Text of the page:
Sarah - posted on 08/15/2015

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Wow, I missed a great debate...Young single mothers, every one here knows you want your kids to be safe, health, and happy. No where in any of the posts do I read anything but support for your desires. Just advice to do it the legal way, no matter the cost. Remember that you created a child with another person, simply because you don't THINK he is good enough to parent, does not make it so. Is it true in many cases, sure. Do many well intentioned, motivated and loving fathers get refused their opportunity to parent? Yes. Follow the law, get the court order and you have nothing to argue about. At least until your children are grown and want answers as to why they do now know their dads.

Bryony - posted on 08/14/2015

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Thank you I will keep that in mind and consider taking it to court in the future after all we will eventually want to take our family overseas and as you said the only way to do so is court. Thanks and sorry if I seem snappy losing my mind a little with a newborn and no sleep.

Bryony - posted on 08/14/2015

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Jodi please read my post to Raye I agreed legally is the best way to go in most cases. However mine is a little more complicated so please one more time keep your opinions about my family to yourself you have absolutely NO idea about my situation. To Elle I really hope it works out for you I only tried to share as I thought you might feel less alone and meant no harm by my post, I only joined this forum as a struggling mother with another newborn who is just looking to talk and I truly hope everything works out for the best for you and your family. Best wishes.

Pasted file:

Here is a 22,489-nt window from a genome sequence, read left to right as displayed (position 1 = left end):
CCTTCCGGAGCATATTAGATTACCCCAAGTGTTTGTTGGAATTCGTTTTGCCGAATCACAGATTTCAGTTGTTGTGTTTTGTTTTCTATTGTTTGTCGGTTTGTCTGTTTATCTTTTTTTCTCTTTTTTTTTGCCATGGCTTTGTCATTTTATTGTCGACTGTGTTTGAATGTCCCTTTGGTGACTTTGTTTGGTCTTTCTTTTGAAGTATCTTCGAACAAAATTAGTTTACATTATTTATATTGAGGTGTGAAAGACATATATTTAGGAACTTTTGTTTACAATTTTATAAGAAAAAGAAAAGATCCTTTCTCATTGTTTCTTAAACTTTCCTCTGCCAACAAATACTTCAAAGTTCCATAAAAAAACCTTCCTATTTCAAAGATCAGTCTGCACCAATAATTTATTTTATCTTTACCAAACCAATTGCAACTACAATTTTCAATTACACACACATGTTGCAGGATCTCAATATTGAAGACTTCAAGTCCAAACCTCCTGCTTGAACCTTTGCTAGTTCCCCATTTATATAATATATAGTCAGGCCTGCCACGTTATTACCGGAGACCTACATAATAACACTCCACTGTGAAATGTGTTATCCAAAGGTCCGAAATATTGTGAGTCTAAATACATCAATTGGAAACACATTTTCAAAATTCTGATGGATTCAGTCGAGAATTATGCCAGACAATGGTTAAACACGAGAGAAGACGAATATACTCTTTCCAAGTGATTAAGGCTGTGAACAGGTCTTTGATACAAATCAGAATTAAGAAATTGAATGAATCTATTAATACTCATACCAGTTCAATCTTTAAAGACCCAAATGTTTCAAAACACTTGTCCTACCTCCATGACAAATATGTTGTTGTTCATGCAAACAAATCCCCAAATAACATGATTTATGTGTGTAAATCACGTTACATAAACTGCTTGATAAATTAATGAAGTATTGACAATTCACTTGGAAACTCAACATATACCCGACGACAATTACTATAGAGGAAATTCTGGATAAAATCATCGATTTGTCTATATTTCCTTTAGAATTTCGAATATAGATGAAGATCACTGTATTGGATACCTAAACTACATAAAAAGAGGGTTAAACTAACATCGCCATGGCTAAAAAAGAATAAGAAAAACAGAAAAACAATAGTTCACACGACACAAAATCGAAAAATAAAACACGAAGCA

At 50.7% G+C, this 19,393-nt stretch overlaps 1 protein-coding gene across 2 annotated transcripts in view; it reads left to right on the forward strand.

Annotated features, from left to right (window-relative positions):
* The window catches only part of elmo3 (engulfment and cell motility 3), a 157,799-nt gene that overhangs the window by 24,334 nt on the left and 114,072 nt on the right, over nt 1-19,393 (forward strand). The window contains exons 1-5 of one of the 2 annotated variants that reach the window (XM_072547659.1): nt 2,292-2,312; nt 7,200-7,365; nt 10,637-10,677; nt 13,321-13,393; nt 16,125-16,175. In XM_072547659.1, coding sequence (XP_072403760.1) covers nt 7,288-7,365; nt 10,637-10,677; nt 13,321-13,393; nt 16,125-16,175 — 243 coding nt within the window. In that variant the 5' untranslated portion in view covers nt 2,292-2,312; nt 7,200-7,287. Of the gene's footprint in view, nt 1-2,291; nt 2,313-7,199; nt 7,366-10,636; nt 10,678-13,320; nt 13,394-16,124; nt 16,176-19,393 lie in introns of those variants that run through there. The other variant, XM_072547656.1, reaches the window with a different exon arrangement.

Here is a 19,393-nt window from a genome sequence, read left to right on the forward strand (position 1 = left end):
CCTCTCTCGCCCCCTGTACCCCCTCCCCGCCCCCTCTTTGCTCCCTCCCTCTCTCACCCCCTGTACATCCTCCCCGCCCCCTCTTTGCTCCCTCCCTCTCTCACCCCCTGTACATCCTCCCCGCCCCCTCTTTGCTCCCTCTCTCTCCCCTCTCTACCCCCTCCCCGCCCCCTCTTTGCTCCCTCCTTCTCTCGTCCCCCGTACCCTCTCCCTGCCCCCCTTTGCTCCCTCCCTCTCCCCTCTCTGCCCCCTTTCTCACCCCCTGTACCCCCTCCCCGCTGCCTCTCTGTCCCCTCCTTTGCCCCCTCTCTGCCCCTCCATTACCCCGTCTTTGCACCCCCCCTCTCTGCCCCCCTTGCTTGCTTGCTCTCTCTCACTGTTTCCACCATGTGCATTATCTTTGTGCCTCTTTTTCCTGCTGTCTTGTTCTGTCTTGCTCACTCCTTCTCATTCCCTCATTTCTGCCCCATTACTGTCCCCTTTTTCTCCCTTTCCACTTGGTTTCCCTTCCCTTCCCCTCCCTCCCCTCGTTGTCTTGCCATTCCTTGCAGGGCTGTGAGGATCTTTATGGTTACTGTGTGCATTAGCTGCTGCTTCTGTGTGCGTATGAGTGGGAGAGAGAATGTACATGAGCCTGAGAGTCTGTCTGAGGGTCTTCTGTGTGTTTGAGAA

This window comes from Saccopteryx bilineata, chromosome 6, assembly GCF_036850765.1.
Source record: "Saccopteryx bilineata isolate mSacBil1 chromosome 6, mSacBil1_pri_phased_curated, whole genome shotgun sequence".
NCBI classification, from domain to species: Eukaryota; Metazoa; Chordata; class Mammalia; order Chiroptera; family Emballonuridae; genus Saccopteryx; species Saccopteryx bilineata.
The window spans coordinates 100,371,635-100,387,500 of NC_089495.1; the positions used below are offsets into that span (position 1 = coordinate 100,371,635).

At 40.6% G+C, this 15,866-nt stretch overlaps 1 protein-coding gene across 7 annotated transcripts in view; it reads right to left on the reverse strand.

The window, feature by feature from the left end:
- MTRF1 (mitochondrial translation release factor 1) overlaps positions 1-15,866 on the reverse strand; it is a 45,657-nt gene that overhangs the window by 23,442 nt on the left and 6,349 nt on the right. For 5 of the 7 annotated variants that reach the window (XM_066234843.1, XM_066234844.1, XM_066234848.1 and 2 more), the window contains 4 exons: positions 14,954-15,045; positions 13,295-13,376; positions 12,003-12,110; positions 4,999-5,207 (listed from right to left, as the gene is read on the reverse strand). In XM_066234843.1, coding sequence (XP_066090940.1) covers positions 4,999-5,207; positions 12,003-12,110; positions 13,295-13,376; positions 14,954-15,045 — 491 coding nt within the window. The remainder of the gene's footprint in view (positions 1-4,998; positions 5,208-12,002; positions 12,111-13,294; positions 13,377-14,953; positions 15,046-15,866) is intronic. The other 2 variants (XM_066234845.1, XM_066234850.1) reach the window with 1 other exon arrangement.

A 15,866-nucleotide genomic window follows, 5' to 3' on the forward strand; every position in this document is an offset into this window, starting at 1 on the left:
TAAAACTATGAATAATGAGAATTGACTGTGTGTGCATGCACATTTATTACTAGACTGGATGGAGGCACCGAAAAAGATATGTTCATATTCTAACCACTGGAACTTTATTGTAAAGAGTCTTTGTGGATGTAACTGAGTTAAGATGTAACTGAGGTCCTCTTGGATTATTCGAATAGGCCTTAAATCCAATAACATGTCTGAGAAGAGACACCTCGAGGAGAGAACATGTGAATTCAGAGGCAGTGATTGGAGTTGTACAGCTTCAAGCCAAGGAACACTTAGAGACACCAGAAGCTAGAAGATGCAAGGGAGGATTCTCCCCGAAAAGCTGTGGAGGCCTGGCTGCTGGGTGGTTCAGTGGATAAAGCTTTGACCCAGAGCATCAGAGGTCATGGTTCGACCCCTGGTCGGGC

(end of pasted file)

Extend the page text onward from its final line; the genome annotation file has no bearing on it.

Bryony - posted on 08/14/2015

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Maybe give Elle some of that positive advice I'm not seeking any advise I have done all the lawyer shit, my Aunty works in the family court and my step father is a police officer so I've been very well informed. All that matters is that you just try and give your child the best chance in life. My child will have the opportunity to know her father as soon as she can understand but as I said while she has no voice someone needs to protect her from harms way, her father sure as hell isn't. I really hope people stop writing to me Elle needs the support, obviously that's why she's written on here.